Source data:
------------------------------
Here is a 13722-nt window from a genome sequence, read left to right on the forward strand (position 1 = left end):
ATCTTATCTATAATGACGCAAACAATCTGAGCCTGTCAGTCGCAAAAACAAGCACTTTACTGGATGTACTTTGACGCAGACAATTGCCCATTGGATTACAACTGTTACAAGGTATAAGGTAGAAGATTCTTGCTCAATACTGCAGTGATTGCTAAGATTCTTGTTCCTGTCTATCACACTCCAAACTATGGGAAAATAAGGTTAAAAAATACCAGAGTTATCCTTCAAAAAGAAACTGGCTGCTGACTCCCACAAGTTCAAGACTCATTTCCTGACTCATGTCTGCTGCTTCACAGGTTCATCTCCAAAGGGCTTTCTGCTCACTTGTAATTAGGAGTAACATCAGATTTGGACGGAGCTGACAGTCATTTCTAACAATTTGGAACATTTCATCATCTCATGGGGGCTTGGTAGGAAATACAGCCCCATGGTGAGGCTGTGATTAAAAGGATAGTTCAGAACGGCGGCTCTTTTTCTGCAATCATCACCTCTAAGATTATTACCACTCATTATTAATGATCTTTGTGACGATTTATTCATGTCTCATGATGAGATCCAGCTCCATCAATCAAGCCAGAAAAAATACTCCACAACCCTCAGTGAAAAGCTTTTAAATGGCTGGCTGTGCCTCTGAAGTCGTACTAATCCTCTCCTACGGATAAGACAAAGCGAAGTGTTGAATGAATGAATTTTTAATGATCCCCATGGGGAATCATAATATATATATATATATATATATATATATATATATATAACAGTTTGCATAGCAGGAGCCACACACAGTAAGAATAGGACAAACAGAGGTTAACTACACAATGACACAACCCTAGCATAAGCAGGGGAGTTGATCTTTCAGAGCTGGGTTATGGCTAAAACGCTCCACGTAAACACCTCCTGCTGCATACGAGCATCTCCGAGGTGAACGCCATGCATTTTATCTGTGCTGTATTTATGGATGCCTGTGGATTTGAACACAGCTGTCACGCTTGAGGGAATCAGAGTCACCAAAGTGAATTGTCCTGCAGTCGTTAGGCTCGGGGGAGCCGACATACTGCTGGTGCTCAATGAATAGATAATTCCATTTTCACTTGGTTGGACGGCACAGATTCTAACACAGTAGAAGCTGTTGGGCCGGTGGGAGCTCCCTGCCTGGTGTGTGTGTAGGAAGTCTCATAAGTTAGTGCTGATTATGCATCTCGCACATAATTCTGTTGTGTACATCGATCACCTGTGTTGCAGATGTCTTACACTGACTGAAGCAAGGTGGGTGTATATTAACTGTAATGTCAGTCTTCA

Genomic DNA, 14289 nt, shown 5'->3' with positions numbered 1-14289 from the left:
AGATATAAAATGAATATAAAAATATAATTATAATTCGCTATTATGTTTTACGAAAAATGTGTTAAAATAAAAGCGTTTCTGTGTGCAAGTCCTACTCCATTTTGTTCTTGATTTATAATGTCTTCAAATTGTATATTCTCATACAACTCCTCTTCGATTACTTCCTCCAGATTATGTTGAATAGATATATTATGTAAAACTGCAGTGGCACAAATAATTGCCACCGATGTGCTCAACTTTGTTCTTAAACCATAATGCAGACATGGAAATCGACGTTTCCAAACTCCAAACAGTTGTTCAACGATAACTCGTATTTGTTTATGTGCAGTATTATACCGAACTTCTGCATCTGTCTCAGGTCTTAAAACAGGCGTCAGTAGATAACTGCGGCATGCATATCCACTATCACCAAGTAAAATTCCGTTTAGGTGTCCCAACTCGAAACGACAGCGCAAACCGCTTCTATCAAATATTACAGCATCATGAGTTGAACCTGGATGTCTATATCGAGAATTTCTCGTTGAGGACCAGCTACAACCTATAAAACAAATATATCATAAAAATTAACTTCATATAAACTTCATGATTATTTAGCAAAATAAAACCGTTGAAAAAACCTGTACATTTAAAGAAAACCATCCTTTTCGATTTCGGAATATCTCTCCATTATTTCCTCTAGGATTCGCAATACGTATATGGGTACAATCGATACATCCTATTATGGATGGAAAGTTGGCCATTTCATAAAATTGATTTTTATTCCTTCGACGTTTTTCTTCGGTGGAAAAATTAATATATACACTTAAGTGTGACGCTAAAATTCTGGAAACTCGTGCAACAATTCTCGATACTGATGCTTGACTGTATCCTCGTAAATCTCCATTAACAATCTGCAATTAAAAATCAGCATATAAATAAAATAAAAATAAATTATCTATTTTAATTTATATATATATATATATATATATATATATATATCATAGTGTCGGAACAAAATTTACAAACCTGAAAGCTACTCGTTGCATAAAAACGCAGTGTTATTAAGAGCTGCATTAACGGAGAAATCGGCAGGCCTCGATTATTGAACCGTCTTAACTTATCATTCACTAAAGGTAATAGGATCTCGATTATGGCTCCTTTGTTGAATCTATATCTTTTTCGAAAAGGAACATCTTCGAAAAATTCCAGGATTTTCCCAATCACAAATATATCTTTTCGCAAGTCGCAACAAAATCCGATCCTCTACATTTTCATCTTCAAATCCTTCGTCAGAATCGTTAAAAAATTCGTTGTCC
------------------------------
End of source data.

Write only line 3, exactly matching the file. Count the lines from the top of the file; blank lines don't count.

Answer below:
Genomic DNA, 14289 nt, shown 5'->3' with positions numbered 1-14289 from the left: